Fleet News

Kia Cerato

Kia

Review

Recently, a visit to a Kia showroom could have resulted in choosing one of a number of niche models, from a Sedona large MPV, through Carens small MPV or Sorento SUV, to low-volume medium-sized saloons and hatchbacks.

But Kia's latest car shows evidence that the fast-growing company is beginning to take the volume sectors very seriously.

Launched a few months after the highly competent Picanto city car, the quality of the Cerato when it first arrived in the country prompted Kia to double its original sales estimate for the UK in a full year to 12,000.

The Cerato will also present Kia with a new opportunity as it has a diesel engine in a mainstream car – not an SUV or and MPV – for the first time. Paul Williams, UK managing director at Kia, is confident the company will attract more than a few company car drivers.

He said: 'Since the motor show in Birmingham we have re-evaluated our figures and we are now expecting sales of 12,000, 20% of which should go to fleets.

'Between 1991 and March 2004, Kia had sold 100,000 units in total in the UK but we are planning to sell the next 100,000 in the next two-and-a-half years.'

Kia plans to offer diesel variants on all its models by 2005 as part of its expansion. The company has recently announced 49% year-on-year growth to the end of May, with sales of 11,600 units compared to 7,838 last year.

The Cerato, based on a platform related to the Hyundai Elantra, has been designed to increase Kia's popularity even further in Europe. Fleets will be able to choose from a four-door saloon or five-door hatch. The Cerato hatch takes the place of Kia's Shuma II and the saloon replaces its Mentor.

The Cerato is the result of 40 months' intensive work and an investment of £146 million, according to Kia, primarily developed by a team in Frankfurt.

Kia is hoping to take sales from lower-medium contenders including the Toyota Corolla, Honda Civic and the Mazda3.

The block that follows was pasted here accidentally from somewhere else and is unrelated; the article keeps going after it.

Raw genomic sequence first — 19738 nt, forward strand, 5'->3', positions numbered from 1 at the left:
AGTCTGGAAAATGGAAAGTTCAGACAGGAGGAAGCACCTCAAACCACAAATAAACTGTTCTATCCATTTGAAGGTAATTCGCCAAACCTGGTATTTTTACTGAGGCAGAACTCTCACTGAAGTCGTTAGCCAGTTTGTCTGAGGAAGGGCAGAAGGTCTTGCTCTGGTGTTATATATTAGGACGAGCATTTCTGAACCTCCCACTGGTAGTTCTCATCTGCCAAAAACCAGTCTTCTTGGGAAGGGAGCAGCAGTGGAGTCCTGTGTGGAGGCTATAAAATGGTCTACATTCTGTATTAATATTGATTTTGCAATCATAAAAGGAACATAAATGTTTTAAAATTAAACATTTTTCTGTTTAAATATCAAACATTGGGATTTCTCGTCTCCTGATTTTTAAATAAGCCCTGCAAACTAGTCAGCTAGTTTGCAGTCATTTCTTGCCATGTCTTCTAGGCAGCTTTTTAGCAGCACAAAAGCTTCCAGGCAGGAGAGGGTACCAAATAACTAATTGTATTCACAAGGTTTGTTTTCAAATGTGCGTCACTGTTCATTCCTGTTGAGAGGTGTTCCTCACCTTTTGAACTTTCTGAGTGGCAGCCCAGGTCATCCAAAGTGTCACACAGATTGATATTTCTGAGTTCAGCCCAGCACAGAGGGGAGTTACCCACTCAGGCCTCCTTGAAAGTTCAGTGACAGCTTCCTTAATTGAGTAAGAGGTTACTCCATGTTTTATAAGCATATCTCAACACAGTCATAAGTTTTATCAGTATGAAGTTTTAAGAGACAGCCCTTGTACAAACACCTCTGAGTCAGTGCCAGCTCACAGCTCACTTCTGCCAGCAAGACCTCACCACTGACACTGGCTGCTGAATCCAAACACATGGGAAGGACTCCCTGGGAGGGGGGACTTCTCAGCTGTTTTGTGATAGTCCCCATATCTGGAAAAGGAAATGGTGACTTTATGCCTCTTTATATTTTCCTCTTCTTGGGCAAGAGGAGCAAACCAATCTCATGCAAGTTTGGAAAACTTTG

'In terms of competition, we will identify soft targets,' said Williams. 'There is no point going against models such as the Ford Focus or the Vauxhall Astra.'

A generous specification list and competitive price list are expected to be Kia's trump card on the Cerato.

An aggressive pricing strategy is expected when figures are announced in August and Williams told Fleet News that prices for the entry-level 1.6 should be under the £11,000 mark, with the fully loaded 2.0-litre nudging £14,000.

Two equipment levels – LX and EX – are being offered alongside two petrol engines – 1.6-litre and a 2.0-litre with manual or automatic – and a 1.5-litre manual diesel. Kia has also produced a 2.0-litre diesel but the UK will not see this until next year at the earliest.

All models will have twin front, side and curtain airbags, air conditioning, remote central locking, ABS with EBD and brake assist, radio with CD/MP3 player and split folding rear seats.

The LX has electric front windows while the EX adds twin front foglamps, heated door mirrors, remote central locking and alarm.

Additional options will include traction control, a trip computer, cruise control, automatic air conditioning, sunroof, leather upholstery and 15-inch or 16-inch alloy wheels.

From the three-version engine line-up, the 1.5-litre diesel is most likely to appeal to fleets. Tuned for economy, the 16-valve engine produces 100bhp at 4,000 rpm with torque reaching a respectable 174lb-ft at 2,000 rpm.